I admit it: I thought the Trump administration was serious about canceling its June 12 summit in Singapore with North Korean leader Kim Jong-un — or at least, that Trump’s breakup-letter maneuver would have the effect of scotching the summit regardless.
But the North Koreans understood Trump better than I did. They interpreted his letter (correctly, it seems) as a ploy to put himself back at the top of the news updates — to be the man of action, any kind of action, rather than the man acted upon. Pyongyang made conciliatory statements and presented a united front with South Korean president Moon Jae-in. The two nations said that a U.S.–North Korean summit was still possible and desirable, affirmed that their own meeting would continue as planned, and even added an additional mini-summit, making Moon the first South Korean leader to have met his northern counterpart twice.
It also looks as if the Koreans had allies in the State Department and CIA, as well as in the person of Defense Secretary Jim Mattis. Even as it seemed Trump’s letter might spark an escalation of rhetoric or worse, various U.S. officials made summit-friendly public statements. Preparations for the June 12 summit continued, with Secretary of State Mike Pompeo joining a senior North Korean official for dinner in New York on Wednesday.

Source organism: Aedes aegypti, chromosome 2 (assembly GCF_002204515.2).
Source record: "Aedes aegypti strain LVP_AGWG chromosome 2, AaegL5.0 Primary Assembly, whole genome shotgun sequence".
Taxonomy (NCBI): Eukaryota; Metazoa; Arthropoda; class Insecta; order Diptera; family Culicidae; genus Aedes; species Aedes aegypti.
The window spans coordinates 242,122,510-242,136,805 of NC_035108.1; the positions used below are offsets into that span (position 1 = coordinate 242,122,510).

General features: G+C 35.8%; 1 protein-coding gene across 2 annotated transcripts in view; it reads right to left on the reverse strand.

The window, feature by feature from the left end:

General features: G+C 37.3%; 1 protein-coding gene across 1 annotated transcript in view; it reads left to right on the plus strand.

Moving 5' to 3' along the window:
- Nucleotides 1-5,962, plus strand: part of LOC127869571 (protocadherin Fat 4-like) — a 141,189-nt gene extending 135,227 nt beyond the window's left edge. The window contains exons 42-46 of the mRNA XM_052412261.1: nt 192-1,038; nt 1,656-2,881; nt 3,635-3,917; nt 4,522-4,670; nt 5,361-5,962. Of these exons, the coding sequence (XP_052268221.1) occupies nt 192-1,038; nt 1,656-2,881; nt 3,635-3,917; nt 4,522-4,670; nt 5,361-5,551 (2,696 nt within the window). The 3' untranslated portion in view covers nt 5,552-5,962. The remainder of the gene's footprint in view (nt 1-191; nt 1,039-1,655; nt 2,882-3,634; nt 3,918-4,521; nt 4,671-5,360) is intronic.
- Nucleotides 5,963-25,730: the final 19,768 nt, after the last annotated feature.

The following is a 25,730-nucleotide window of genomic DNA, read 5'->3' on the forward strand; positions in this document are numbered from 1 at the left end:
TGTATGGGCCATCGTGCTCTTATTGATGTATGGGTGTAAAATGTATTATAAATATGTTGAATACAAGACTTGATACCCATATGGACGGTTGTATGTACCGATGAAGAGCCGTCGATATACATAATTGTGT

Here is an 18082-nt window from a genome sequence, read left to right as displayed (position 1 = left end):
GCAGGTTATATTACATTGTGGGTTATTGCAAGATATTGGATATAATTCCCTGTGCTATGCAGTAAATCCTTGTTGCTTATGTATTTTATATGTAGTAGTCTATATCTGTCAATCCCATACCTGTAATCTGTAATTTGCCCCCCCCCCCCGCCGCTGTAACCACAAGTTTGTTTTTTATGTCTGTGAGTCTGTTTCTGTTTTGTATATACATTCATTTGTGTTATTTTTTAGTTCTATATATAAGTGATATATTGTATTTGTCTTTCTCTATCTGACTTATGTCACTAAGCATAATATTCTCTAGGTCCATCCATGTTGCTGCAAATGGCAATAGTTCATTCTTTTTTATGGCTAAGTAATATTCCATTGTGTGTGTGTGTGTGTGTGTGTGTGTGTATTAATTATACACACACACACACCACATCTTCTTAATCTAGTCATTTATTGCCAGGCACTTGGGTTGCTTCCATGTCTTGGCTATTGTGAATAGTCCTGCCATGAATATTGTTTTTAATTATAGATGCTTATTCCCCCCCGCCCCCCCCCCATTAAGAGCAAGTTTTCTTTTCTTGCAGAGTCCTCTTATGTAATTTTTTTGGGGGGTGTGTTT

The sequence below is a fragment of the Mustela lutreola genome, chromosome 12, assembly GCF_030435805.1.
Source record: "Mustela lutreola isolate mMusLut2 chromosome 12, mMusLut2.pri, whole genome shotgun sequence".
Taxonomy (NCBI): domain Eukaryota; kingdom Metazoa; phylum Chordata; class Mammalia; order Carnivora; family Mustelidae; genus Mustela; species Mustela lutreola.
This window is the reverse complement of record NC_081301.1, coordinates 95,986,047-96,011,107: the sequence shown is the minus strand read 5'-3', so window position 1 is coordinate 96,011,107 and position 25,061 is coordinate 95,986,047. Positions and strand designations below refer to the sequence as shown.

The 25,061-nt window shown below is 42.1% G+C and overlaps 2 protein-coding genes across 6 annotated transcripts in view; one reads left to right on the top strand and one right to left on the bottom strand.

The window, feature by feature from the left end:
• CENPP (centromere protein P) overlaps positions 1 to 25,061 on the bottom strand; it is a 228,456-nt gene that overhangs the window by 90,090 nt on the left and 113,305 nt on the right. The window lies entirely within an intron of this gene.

It’s easy to see why so many commentators were ready to believe that the summit would be canceled. They’re well aware that on substance, the two sides remain miles apart, and the outcomes they seek, or claim to seek, are fundamentally incompatible.
Washington says it’s committed to the North’s “denuclearization,” which administration officials have defined as the removal of nuclear weapons from North Korea (that’s the so-called Libyan option; the materials and equipment Muammar Qaddafi agreed to turn over went to Tennessee for dismantling). They also want extensive investigations of North Korean facilities, with inspectors permanently able to enter even military and intelligence installations at will to verify that Pyongyang is not secretly rebuilding.
There are just a few problems with that. First, no country has ever submitted to that level of intrusive inspection. The U.S. and Russia maintain off-limits facilities under their nuclear-arms-control agreements (which each claims the other is violating). The Iran nuclear deal was the most intrusive such agreement ever negotiated, with an extensive role for inspectors from the International Atomic Energy Agency. The good news is that the inspection and verification procedures appear to have worked well, and no outside intelligence agency has found evidence that Iran was not complying. The bad news, of course, is that the Trump administration and key American conservatives — including Pompeo, who’s now leading the preparations for the North Korea summit — rejected the terms of the Iranian deal as inadequate, and tore it up.